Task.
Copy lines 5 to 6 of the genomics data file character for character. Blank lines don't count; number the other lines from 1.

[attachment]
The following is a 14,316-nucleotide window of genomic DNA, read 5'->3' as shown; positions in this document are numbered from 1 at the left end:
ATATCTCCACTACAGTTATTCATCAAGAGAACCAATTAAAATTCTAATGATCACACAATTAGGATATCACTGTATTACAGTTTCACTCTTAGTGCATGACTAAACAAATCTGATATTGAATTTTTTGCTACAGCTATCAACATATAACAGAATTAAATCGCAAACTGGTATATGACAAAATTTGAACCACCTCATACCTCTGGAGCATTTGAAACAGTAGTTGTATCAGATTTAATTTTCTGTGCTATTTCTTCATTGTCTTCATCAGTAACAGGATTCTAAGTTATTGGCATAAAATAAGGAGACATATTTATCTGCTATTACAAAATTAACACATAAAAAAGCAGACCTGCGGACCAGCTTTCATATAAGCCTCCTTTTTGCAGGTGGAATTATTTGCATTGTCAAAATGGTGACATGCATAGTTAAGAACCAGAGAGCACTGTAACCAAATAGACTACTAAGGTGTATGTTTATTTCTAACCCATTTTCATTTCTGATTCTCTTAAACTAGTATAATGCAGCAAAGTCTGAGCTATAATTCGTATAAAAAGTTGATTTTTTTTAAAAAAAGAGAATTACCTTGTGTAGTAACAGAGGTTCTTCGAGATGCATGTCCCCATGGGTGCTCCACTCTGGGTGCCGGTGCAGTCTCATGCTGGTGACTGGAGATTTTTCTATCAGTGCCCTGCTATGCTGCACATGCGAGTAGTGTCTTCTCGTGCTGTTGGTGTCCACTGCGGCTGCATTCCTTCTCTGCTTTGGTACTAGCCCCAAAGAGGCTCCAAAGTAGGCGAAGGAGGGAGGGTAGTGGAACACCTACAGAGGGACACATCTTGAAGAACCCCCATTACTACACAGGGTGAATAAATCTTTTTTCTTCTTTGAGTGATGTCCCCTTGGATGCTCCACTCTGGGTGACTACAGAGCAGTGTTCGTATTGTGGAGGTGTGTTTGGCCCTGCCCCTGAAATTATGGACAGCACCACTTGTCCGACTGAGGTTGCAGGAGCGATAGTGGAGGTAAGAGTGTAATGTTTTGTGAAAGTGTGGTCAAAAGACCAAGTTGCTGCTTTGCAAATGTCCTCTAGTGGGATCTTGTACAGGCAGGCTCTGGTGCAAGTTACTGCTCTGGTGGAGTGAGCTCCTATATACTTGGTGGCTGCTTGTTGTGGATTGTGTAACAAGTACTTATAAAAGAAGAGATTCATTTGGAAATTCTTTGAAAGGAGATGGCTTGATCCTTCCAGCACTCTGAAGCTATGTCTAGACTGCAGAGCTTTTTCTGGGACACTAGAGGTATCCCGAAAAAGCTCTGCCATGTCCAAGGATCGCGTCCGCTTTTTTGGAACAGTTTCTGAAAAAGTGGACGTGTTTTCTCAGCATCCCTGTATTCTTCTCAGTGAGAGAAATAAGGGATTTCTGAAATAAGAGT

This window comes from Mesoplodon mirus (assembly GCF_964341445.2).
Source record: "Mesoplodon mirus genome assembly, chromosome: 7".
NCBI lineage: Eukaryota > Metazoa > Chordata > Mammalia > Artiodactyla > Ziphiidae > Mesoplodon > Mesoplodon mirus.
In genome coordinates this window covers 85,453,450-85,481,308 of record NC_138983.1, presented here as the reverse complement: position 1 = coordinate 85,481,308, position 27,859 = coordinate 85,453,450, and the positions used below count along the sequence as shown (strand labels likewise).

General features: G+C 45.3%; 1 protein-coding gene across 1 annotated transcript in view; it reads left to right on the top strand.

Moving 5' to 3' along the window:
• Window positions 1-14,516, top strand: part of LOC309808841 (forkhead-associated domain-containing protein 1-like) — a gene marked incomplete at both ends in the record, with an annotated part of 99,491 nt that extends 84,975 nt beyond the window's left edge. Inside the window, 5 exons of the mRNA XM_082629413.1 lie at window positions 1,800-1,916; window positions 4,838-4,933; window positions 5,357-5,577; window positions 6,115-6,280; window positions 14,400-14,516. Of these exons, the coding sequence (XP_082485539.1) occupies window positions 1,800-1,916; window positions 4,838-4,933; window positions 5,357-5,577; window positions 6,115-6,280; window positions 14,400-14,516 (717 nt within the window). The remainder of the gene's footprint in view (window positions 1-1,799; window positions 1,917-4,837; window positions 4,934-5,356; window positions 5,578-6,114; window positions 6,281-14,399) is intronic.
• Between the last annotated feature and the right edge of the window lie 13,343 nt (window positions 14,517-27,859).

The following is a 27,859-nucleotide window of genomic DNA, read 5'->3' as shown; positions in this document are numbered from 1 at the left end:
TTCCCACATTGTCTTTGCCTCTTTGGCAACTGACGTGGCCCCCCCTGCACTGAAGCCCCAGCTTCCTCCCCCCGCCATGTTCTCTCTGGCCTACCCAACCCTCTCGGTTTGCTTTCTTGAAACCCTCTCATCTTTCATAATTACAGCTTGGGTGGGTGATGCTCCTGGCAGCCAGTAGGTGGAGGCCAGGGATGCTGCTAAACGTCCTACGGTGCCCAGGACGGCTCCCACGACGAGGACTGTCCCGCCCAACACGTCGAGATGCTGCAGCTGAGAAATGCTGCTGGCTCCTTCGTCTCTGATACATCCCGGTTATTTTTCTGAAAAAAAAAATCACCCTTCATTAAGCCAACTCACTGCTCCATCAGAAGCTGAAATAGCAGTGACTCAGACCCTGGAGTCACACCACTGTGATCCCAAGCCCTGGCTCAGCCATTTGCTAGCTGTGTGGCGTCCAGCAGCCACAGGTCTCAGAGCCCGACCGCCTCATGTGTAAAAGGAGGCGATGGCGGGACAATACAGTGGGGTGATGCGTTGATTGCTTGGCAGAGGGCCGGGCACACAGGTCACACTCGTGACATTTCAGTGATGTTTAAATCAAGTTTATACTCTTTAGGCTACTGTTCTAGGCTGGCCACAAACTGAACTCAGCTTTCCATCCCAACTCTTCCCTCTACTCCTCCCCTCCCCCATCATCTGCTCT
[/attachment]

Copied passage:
NCBI lineage: Eukaryota > Metazoa > Chordata > Mammalia > Artiodactyla > Ziphiidae > Mesoplodon > Mesoplodon mirus.
In genome coordinates this window covers 85,453,450-85,481,308 of record NC_138983.1, presented here as the reverse complement: position 1 = coordinate 85,481,308, position 27,859 = coordinate 85,453,450, and the positions used below count along the sequence as shown (strand labels likewise).